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Tuesday, January 28, 2020

C-Suite Advisory

Why Sleep Is Non-Negotiable For The Richest People On The Planet

Studies have shown that getting a good night’s sleep is a critical component in maintaining people’s health and wellbeing. Good sleep can improve concentration and productivity, helping you perform to the best of your ability the following day.

Poor sleep has also been linked to weight gain, increased risk of cardiovascular disease, depression, inflammatory problems, and other ailments, highlighting the importance of getting enough rest.

Ever-increasing demands on time make it difficult for many people to get the optimum amount of sleep they require. Those difficulties are accentuated at the sharp end of the business world, with many executives working excessively long hours and neglecting their sleep.

However, the people who have progressed to the very top of their chosen profession recognize the importance of the time they spend in bed. Read on as we look at why sleep is non-negotiable for some of the richest people on the planet.

Amazon CEO Jeff Bezos prioritizes sleep

As a boss of one of the biggest technology companies in the world, Jeff Bezos understands the importance of being able to function properly during the working day.

To help make the big decisions that keep Amazon’s shareholders happy, the 55-year-old sticks to a tried and trusted sleep routine.

His methods appear to be working, with Amazon generating sales of $63.4 billion during the second quarter of 2019 – a 20% year-on-year increase.

“Eight hours of sleep makes a big difference for me, and I try hard to make that a priority,” he said. “For me, that’s the needed amount to feel energized and excited.

“As any of us go through our lives, we don’t need to maximize the number of decisions we make per day. Making a small number of key decisions well is more important than making a large number of decisions.

“If you shortchange your sleep, you might get a couple of extra “productive” hours, but that productivity might be an illusion.

“When you’re talking about decisions and interactions, quality is usually more important than quantity.”

Sleep boosts Bill Gates’ creativity

Bill Gates, the founder of Microsoft, once claimed that he envied people who could function without sleeping much, but it is not a practice he subscribes to himself. The billionaire recently regained his position as the second richest person in the world, having more than doubled his net worth in the last 10 years.

Now mainly focused on charitable work through the Bill & Melinda Gates Foundation, the 63-year-old invests in high quality mattresses to enhance his sleep. “I read an hour almost every night – it is part of falling asleep,” he said. “Like anyone who loves books, if you get into a good book, it’s hard to go to sleep.

“I used to work all night in the office, but it’s been quite a while since I lived on catnap. I like to get seven hours of sleep a night because that’s what I need to stay sharp and creative and upbeat.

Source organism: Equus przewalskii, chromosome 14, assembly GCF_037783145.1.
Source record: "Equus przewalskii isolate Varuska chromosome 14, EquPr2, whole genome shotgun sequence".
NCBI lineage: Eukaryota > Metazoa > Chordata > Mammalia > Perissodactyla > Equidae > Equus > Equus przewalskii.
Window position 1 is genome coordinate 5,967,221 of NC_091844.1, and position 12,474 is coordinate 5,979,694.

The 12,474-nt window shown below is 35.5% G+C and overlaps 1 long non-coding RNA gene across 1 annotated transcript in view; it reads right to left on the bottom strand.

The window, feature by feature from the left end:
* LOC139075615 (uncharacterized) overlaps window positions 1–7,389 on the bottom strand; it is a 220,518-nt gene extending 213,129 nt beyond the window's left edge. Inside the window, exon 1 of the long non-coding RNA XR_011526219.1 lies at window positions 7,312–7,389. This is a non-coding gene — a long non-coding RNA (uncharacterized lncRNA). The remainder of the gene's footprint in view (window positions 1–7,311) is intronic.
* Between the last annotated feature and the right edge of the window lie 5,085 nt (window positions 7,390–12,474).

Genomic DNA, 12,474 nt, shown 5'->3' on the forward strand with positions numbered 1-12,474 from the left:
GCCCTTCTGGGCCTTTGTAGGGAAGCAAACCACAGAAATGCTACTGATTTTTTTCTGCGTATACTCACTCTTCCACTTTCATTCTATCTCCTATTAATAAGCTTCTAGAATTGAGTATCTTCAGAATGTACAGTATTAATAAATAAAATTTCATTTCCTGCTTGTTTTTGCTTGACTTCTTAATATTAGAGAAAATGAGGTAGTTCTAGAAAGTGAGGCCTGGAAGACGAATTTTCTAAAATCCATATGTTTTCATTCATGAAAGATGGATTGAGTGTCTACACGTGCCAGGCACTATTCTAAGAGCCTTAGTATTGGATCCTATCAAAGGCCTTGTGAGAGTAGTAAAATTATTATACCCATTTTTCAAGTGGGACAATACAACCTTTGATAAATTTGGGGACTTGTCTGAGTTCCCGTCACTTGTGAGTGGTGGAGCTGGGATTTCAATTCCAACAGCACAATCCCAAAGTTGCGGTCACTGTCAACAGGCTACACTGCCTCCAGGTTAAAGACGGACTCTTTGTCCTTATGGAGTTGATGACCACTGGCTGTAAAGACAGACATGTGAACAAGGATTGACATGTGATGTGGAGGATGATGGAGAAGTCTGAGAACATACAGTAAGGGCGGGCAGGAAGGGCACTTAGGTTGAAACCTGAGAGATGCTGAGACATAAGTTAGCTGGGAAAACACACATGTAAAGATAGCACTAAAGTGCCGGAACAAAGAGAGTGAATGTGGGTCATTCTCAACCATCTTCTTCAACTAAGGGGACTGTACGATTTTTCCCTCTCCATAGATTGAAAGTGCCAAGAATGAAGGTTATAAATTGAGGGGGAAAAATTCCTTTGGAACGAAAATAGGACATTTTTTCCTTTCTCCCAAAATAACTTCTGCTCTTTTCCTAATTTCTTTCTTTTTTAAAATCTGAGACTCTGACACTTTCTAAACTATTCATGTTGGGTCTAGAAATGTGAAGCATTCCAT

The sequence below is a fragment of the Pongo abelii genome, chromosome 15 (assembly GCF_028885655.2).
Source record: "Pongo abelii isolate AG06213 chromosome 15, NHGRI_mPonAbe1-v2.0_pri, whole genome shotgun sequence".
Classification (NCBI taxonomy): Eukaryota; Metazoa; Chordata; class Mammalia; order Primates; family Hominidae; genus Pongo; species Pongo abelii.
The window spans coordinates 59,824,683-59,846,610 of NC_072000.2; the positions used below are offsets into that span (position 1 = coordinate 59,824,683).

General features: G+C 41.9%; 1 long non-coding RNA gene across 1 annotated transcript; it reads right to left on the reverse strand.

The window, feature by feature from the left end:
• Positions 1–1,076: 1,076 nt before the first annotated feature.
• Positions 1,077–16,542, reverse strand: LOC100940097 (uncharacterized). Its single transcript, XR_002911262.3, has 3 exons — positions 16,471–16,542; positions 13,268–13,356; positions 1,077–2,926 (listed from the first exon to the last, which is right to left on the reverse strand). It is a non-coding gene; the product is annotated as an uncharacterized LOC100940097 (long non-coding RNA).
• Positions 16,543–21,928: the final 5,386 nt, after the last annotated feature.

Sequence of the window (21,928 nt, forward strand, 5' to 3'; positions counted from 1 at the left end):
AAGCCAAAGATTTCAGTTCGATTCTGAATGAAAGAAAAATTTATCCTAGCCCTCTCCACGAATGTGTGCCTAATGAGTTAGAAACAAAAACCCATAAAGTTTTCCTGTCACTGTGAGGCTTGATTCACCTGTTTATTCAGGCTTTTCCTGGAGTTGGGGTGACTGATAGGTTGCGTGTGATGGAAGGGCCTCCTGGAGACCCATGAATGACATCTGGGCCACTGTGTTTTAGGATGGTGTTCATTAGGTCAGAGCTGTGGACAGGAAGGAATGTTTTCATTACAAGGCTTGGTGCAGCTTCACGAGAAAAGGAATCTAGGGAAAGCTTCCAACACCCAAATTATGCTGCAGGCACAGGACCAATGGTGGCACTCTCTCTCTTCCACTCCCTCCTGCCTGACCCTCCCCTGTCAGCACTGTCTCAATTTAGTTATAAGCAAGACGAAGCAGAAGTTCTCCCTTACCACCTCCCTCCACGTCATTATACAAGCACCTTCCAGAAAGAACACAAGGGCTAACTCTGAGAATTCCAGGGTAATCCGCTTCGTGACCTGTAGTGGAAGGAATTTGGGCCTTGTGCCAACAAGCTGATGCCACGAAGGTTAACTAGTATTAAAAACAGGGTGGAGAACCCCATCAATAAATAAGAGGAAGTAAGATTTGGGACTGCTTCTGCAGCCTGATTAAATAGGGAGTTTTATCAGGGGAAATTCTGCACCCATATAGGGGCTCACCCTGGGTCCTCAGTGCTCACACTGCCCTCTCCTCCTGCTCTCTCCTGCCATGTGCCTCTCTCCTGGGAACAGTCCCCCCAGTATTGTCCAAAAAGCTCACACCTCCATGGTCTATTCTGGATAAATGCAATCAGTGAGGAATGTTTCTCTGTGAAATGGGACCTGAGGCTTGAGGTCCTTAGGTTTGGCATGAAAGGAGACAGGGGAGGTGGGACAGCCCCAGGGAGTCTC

“Even though it’s fun to stay up all night, maybe taking a red-eye flight, if I have to be creative I need seven hours. “I can give a speech without much sleep, I can do parts of my job that way, but in thinking creatively, I’m not much good without seven hours.”

Collapse teaches Arianna Huffington a vital lesson

Studies have shown that sleep deprivation can lead to a plethora of health problems including heart disease, high blood pressure, diabetes and stroke.

For Arianna Huffington, sleep deprivation caused a life-changing event that led to her re-evaluating her sleep choices.

The founder of The Huffington Post once collapsed through exhaustion, eventually waking up in a pool of her own blood. She now has a sleep routine that she refuses to deviate from.

“We have all the data now that shows how it (sleep) affects every aspect of our health,” she said. “The irony is that a lot of people forego sleep in the name of productivity. But, in fact, our productivity is reduced substantially when we’re sleep deprived.”

“Yet the myth persists that we can do our jobs just as well on four or five or six hours of sleep as we can on seven or eight.

“It’s getting worse and worse because of our addiction to devices. Now with the digital revolution, we all have a hard time disconnecting from our technology and going to sleep.

“The good news is that there’s a much greater awareness about the risks of sleep deprivation and the importance of sleep. We are seeing a huge response from millennials and people in the workplace.”

‘Unpredictable’ Richard Branson likes ‘routine’

Virgin Group CEO and founder Richard Branson is famed for his daring nature, although he admits that he enjoys routine and structure when it comes to sleep.

The 69-year-old worked hard to establish Virgin as a global brand, but says that he can’t function properly unless he gets enough rest.

“While I’m known for being predictably unpredictable – I’m always up for an adventure and love a calculated risk,” he said.

“I do, however, have a morning and nightly routine. I find structure to start and finish the day helps me to focus, and achieve the things I need to.

“Whether I’m traveling the world visiting our Virgin businesses, in the UK catching up with my family, or in the BVI with my wife Joan and guests, I always like to wrap up the evening with a sit-down dinner.

“After dinner, I like to retreat to a quiet space with a cup of tea and do a quick email and social media sweep. I make sure to switch off from the digital world for a while before going to sleep, so I my brain can unwind.


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Anna Papadopoulos
Editor, writer, teacher, consultant. Advocate for plain language, journalism, free speech, and tolerance. Feminist. Based in Sydney, Australia.
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